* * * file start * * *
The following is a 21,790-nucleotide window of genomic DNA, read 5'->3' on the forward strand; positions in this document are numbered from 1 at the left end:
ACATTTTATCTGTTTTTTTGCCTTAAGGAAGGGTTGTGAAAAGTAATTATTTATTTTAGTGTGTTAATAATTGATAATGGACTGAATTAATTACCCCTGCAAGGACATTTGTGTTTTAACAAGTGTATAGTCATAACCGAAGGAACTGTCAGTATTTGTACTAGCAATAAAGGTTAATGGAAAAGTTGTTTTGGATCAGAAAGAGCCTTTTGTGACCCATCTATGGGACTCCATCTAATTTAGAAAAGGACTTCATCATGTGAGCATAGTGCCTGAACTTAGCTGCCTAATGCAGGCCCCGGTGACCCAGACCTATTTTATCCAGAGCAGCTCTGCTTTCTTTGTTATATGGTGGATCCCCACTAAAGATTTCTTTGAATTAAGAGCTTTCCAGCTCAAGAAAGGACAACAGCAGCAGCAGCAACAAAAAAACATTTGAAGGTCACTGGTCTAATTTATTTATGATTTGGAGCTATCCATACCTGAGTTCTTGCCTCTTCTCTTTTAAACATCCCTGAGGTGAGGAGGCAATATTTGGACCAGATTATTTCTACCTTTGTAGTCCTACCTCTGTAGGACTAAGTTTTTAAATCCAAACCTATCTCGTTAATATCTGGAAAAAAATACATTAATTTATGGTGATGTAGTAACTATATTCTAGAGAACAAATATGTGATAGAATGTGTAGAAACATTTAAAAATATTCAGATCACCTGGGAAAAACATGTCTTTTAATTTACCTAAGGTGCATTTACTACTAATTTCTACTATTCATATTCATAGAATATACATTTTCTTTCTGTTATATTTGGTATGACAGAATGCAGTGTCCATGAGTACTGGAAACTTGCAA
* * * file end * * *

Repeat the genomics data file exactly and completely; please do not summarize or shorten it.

The following is a 21,790-nucleotide window of genomic DNA, read 5'->3' on the forward strand; positions in this document are numbered from 1 at the left end:
ACATTTTATCTGTTTTTTTGCCTTAAGGAAGGGTTGTGAAAAGTAATTATTTATTTTAGTGTGTTAATAATTGATAATGGACTGAATTAATTACCCCTGCAAGGACATTTGTGTTTTAACAAGTGTATAGTCATAACCGAAGGAACTGTCAGTATTTGTACTAGCAATAAAGGTTAATGGAAAAGTTGTTTTGGATCAGAAAGAGCCTTTTGTGACCCATCTATGGGACTCCATCTAATTTAGAAAAGGACTTCATCATGTGAGCATAGTGCCTGAACTTAGCTGCCTAATGCAGGCCCCGGTGACCCAGACCTATTTTATCCAGAGCAGCTCTGCTTTCTTTGTTATATGGTGGATCCCCACTAAAGATTTCTTTGAATTAAGAGCTTTCCAGCTCAAGAAAGGACAACAGCAGCAGCAGCAACAAAAAAACATTTGAAGGTCACTGGTCTAATTTATTTATGATTTGGAGCTATCCATACCTGAGTTCTTGCCTCTTCTCTTTTAAACATCCCTGAGGTGAGGAGGCAATATTTGGACCAGATTATTTCTACCTTTGTAGTCCTACCTCTGTAGGACTAAGTTTTTAAATCCAAACCTATCTCGTTAATATCTGGAAAAAAATACATTAATTTATGGTGATGTAGTAACTATATTCTAGAGAACAAATATGTGATAGAATGTGTAGAAACATTTAAAAATATTCAGATCACCTGGGAAAAACATGTCTTTTAATTTACCTAAGGTGCATTTACTACTAATTTCTACTATTCATATTCATAGAATATACATTTTCTTTCTGTTATATTTGGTATGACAGAATGCAGTGTCCATGAGTACTGGAAACTTGCAA